I had the first IUD for 3 years. During this time, my marriage broke down. I went to see my gyno, because I was heading back to the US, home of expensive and questionable healthcare. Her firsthand experience with the IUD for hyperplasia is what led me to get it in the first place. Her firsthand experience of the results was that she had 2 other patients around my age (mid-40s), and after 3 years, the IUD no longer protected them and the hyperplasia was back… so being at the 3 year mark myself, she wanted to change it and make sure the hyperplasia was at bay, via a fresh dose of progestins in the IUD. It was, and I got a brand new IUD to replace the first.

This is where the story starts to go downhill. About 2 or 3 months after the second one was placed, I began to get hip pain in my right hip. This came and went, and it aligned with a time when I started waterskiing again, so I figured it was just from that, and didn’t think much of it, although somewhere deep inside, I had an inkling it had something to do with the IUD. But the thing saved me from so much BAD, that I was trying to ignore that relationship for as long as possible.

Flash forward to this month, February 2016. Acute condition affecting my right hip, my other hip and my lower back. I’m almost 48 years old. Looking at it, it looks like a lower back episode.. which it is. But delving a little further, what is the CAUSE? Judging from the dozens of similar examples online, I am guessing the IUD and am considering having it removed.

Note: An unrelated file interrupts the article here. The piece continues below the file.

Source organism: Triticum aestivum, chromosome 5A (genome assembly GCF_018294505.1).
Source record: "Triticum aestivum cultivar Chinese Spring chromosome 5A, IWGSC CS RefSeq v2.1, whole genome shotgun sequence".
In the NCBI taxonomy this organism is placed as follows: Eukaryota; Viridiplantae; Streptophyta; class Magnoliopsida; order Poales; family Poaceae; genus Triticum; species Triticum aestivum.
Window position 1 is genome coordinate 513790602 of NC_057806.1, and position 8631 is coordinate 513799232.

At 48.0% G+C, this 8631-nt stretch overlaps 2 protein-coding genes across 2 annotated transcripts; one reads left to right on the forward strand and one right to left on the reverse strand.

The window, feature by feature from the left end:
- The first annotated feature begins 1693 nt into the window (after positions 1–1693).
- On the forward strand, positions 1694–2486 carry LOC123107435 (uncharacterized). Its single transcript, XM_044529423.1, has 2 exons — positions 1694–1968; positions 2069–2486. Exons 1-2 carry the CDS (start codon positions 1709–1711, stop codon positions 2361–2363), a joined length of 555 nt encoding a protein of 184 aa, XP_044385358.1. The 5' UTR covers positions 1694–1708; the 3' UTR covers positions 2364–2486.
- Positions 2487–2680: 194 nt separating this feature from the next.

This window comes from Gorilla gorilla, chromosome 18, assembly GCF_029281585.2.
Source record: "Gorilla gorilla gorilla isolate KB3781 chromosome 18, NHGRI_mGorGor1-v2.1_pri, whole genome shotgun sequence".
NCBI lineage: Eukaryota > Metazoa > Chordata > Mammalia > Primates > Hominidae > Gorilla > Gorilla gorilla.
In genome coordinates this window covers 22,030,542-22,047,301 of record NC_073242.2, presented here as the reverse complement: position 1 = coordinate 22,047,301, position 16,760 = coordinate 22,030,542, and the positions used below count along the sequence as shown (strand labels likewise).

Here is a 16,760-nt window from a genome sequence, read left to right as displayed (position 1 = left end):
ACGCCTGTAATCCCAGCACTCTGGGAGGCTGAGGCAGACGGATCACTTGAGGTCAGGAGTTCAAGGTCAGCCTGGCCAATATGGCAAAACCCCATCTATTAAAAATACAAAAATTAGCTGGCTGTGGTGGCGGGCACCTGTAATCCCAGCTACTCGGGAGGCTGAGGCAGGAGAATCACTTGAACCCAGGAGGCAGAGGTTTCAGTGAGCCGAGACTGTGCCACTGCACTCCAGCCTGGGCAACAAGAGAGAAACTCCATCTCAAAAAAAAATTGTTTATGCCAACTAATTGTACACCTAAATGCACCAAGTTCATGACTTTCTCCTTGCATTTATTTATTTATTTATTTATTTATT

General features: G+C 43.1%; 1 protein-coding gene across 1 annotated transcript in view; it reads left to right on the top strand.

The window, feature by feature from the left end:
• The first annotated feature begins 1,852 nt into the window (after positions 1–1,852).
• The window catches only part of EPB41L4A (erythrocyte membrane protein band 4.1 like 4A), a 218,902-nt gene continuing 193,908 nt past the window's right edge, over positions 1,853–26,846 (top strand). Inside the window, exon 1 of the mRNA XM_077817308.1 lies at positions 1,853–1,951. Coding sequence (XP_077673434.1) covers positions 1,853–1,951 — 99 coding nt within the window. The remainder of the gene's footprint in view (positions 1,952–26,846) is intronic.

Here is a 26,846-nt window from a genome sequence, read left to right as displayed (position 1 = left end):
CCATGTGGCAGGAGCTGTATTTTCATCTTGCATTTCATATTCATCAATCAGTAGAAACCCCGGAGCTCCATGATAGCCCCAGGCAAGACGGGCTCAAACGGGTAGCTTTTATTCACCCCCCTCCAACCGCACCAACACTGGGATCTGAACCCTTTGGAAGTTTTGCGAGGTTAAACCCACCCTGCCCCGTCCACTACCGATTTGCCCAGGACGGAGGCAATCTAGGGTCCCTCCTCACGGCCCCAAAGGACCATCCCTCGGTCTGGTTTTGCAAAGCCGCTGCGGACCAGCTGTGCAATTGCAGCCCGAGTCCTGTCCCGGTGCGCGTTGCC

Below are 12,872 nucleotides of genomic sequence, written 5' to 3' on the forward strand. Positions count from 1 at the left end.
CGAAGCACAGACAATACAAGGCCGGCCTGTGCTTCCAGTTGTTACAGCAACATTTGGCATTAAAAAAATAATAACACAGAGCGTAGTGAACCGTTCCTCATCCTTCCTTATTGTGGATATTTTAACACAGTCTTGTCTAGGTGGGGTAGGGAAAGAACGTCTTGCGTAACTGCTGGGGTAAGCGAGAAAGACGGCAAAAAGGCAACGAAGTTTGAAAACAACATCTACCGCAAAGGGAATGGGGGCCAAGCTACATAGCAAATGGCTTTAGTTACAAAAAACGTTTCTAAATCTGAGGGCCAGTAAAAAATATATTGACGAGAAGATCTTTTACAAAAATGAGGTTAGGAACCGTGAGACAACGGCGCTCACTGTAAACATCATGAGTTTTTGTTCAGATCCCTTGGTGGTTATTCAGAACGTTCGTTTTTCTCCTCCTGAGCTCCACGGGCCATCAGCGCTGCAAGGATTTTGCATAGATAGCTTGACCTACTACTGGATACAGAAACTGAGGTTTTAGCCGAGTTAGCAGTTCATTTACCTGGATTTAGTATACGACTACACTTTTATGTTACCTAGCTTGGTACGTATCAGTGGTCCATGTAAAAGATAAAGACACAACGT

Coinciding with this is a sudden weight gain, as well as my vision becoming a bit worse, and some joint pain and periodic swelling of extremities (not severe, and no it’s not a heart thing). I am guessing my natural oestrogen production is waning, and that the synthetic hormone is starting to do what it does to so many.
I have come back here today because I need to figure out my next step. Bioidentical progesterone cream use is much more prevalent in the US than in Australia, so I might be in luck there. But if I weigh some back pain (I have a high pain threshold, so I’ve only taken ibuprofen for it twice in 1 month, it’s not unbearable… it is the PROGRESSION of symptoms such as this and possible autoimmune or thyroid conditions that scares me) against massive bleeding episodes, migraines and possible cancer and thus ultimate hysterectomy, if the bioidentical stuff doesn’t work… I’m tempted to put up with the back pain.